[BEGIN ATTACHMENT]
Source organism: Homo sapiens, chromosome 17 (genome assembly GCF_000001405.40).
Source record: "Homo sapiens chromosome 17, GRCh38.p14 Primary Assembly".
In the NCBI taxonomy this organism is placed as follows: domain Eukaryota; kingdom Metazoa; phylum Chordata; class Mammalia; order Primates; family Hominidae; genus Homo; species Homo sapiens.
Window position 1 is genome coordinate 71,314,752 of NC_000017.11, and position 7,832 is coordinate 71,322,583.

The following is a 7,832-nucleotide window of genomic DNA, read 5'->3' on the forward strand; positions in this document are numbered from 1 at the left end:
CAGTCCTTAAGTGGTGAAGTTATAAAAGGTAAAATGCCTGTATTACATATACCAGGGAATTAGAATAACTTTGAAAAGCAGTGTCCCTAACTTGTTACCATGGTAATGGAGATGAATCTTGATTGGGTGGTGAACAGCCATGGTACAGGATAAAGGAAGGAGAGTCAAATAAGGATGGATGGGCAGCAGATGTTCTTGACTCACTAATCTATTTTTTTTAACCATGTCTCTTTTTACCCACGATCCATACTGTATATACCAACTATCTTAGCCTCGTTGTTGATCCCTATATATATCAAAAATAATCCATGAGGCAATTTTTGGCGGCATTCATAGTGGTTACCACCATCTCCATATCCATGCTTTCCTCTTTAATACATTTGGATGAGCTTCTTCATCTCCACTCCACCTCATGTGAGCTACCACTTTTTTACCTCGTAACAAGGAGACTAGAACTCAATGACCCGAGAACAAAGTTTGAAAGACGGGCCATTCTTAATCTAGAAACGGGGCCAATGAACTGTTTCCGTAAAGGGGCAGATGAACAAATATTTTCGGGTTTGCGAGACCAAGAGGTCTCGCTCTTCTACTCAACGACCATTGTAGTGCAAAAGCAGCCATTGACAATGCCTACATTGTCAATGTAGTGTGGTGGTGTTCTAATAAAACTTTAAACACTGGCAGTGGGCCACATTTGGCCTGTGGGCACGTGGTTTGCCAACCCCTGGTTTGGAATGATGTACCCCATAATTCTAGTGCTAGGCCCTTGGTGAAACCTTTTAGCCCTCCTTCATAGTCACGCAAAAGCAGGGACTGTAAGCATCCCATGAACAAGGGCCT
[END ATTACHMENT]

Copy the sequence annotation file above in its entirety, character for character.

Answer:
Source organism: Homo sapiens, chromosome 17 (genome assembly GCF_000001405.40).
Source record: "Homo sapiens chromosome 17, GRCh38.p14 Primary Assembly".
In the NCBI taxonomy this organism is placed as follows: domain Eukaryota; kingdom Metazoa; phylum Chordata; class Mammalia; order Primates; family Hominidae; genus Homo; species Homo sapiens.
Window position 1 is genome coordinate 71,314,752 of NC_000017.11, and position 7,832 is coordinate 71,322,583.

The following is a 7,832-nucleotide window of genomic DNA, read 5'->3' on the forward strand; positions in this document are numbered from 1 at the left end:
CAGTCCTTAAGTGGTGAAGTTATAAAAGGTAAAATGCCTGTATTACATATACCAGGGAATTAGAATAACTTTGAAAAGCAGTGTCCCTAACTTGTTACCATGGTAATGGAGATGAATCTTGATTGGGTGGTGAACAGCCATGGTACAGGATAAAGGAAGGAGAGTCAAATAAGGATGGATGGGCAGCAGATGTTCTTGACTCACTAATCTATTTTTTTTAACCATGTCTCTTTTTACCCACGATCCATACTGTATATACCAACTATCTTAGCCTCGTTGTTGATCCCTATATATATCAAAAATAATCCATGAGGCAATTTTTGGCGGCATTCATAGTGGTTACCACCATCTCCATATCCATGCTTTCCTCTTTAATACATTTGGATGAGCTTCTTCATCTCCACTCCACCTCATGTGAGCTACCACTTTTTTACCTCGTAACAAGGAGACTAGAACTCAATGACCCGAGAACAAAGTTTGAAAGACGGGCCATTCTTAATCTAGAAACGGGGCCAATGAACTGTTTCCGTAAAGGGGCAGATGAACAAATATTTTCGGGTTTGCGAGACCAAGAGGTCTCGCTCTTCTACTCAACGACCATTGTAGTGCAAAAGCAGCCATTGACAATGCCTACATTGTCAATGTAGTGTGGTGGTGTTCTAATAAAACTTTAAACACTGGCAGTGGGCCACATTTGGCCTGTGGGCACGTGGTTTGCCAACCCCTGGTTTGGAATGATGTACCCCATAATTCTAGTGCTAGGCCCTTGGTGAAACCTTTTAGCCCTCCTTCATAGTCACGCAAAAGCAGGGACTGTAAGCATCCCATGAACAAGGGCCT